Tuesday, January 24, 2012

First week at the MTC!

Hello Mom and everyone!

Wow.. I'm on a mission. We aren't really given all that much time to do emails, so I'll try and sum up my experience so far sufficiently and concisely.

My District has hit the ground running on Cantonese -- that's how they do it here! You walk into your classroom and you hardly hear a word of English for the next 3 hours. I love it. The gift of tongues is a real thing; I can already pray, bear my testimony, and retain a long chain of vocabulary in Cantonese and I've been here for 6 days! It's amazing; we all feel like our capacity to fill our memory caverns has peaked beyond the usual limit. And, for the record, Cantonese is just seriously legit. There's no other way to put it.

I've been given a new name. You may, if you wish, call me Hah Jeunglouh (upward accent over the e and the o to represent a middle rising and a low rising tone respectively). In English, this would be Elder Hah. I tried to explain this to my branch president, and he said he'd never remember my name. So I just said "I'm Elder Hahahahahah" and figured he'd remember. It suits me just fine; I'm filled with laughter and joy in the service of God!

I've been called as District Leader over the Cantonese portion of our Branch. It was overwhelming at first, being asked to take responsibility over other missionaries while frantically trying to figure out how to teach a lesson in Cantonese after being here for two days only. But I'm grateful for the call to leadership so early, because it has really solidified my focus. The responsibility to be an example and look out for my fellow missionaries is helping me immediately focus on my purpose and how to be the best missionary possible. That's what I'm here for, right?

Teaching the lessons in Cantonese have been difficult, but very interesting and very fun. A lot of the time we'll sit there and stare when we have no idea what our "investigator" just asked us. But I've truly learned already that it is NOT eloquence that brings people to the Gospel; it's sincerity. I remember looking at A-wai (investigator) and trying really hard to explain in Cantonese how I knew the BoM was true. It wasn't working, and because my companion and I were spending so much time trying to explain something that our abilities in the language wouldn't allow, the Spirit seemed to be waning. So I looked into his eyes and said, "Ngoh jidou, ngoh jidou..... Ngohdeih jidou." It means, "I know, I know... we know." I said I didn't understand Cantonese enough to tell him how, but that we knew. I could feel the Spirit teaching in that moment through my sincerity, not my eloquence. Eloquence, at that moment, was impossible. But sincerity is never impossible.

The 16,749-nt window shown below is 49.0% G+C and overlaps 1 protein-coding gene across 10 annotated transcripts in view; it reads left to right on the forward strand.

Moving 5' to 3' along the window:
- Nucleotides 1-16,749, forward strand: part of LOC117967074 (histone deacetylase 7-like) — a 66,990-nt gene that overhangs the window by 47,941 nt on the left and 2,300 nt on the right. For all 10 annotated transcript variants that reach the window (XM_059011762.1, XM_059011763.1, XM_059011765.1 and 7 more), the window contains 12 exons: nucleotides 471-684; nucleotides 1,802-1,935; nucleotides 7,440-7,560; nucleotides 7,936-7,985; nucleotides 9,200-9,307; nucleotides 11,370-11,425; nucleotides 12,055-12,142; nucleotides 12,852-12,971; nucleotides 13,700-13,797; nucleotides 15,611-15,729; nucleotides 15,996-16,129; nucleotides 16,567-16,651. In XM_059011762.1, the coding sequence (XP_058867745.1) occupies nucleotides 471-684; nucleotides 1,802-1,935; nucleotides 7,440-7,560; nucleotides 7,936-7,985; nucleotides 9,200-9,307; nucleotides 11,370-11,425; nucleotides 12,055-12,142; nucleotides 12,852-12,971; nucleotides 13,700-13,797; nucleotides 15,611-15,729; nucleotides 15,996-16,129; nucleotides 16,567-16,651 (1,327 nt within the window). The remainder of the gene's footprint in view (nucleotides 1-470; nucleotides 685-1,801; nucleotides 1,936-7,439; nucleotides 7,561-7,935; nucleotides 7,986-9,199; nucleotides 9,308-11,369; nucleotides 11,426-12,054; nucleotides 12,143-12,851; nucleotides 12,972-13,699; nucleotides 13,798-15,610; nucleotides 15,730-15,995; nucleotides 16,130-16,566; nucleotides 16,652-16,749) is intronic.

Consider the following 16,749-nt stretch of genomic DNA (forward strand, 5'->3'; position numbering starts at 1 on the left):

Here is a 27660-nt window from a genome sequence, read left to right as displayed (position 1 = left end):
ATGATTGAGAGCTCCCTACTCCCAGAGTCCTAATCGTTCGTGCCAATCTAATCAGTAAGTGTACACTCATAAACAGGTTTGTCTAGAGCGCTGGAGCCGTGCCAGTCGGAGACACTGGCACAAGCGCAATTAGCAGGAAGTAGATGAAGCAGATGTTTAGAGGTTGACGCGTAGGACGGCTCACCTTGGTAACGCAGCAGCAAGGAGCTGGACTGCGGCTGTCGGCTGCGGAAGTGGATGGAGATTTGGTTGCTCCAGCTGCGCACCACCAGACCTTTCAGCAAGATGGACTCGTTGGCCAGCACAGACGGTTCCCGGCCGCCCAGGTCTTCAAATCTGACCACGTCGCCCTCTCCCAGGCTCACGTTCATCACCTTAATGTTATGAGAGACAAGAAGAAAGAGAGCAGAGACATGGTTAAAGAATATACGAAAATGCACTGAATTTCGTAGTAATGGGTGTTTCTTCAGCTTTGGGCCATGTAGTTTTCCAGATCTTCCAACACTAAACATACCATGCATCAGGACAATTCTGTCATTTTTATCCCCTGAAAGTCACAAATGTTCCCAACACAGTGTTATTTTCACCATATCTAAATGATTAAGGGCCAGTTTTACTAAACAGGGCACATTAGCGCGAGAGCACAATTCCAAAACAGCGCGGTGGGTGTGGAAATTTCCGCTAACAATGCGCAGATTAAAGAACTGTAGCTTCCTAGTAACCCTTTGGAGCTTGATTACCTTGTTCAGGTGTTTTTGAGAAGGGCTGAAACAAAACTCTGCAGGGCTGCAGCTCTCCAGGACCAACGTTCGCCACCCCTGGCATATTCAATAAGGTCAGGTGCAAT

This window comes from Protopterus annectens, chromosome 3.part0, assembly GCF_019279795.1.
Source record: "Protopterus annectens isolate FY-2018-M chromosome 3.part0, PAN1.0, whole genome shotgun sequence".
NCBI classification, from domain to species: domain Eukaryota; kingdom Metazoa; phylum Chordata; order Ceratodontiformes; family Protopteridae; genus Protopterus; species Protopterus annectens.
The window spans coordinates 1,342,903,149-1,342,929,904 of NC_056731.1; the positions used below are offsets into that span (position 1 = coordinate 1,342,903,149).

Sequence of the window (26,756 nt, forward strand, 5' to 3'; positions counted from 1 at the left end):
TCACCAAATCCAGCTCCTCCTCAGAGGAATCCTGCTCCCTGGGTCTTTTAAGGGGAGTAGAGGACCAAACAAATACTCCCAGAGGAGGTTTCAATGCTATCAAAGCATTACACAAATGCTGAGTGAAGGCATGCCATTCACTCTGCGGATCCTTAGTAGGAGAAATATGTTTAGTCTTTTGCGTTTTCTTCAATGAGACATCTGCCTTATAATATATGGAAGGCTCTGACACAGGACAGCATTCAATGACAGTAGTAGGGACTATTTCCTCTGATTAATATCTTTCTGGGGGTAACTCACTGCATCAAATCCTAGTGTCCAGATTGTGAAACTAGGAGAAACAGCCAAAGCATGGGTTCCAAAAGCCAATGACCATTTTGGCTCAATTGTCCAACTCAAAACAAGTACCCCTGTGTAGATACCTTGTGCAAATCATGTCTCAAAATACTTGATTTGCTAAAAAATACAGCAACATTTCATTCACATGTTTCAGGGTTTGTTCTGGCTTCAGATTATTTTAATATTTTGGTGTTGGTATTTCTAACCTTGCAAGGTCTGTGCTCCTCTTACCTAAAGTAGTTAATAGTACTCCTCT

Missionary work is difficult! You NEVER know what to expect as you step into another person's life; thier experiences and background is always going to be unfathomable to you because the experiences that have created them are almost always vastly different than our own. We alone cannot fathom or understand any one person. We must rely on an omniscient God to help us really serve, because only He knows the needs of all men. I'm learning here what it really means to let the Lord go before me and direct my path.

Last night one of the Sisters in our District asked for a blessing because she was feeling sick and in need of comfort. She asked if I would give it. It was the first blessing I've given as a missionary... We really are set to a higher plane. I can't remember what I said, but I remember how I felt. Never in my life have I felt the Spirit so strongly as I gave a blessing. It felt as if power was surging through me and God was speaking His everlasting words of comfort through me; I could feel His love for our Sister. The priesthood really IS the power of God. To have that power and authority is such a blessing, and experiences like that convince me ever more that God is real, and that He loves us all in a very individual way. His love is pure joy, and you can always feel it if you open your heart to it and are worthy to receive it.

I love the MTC.


Elder Hazen

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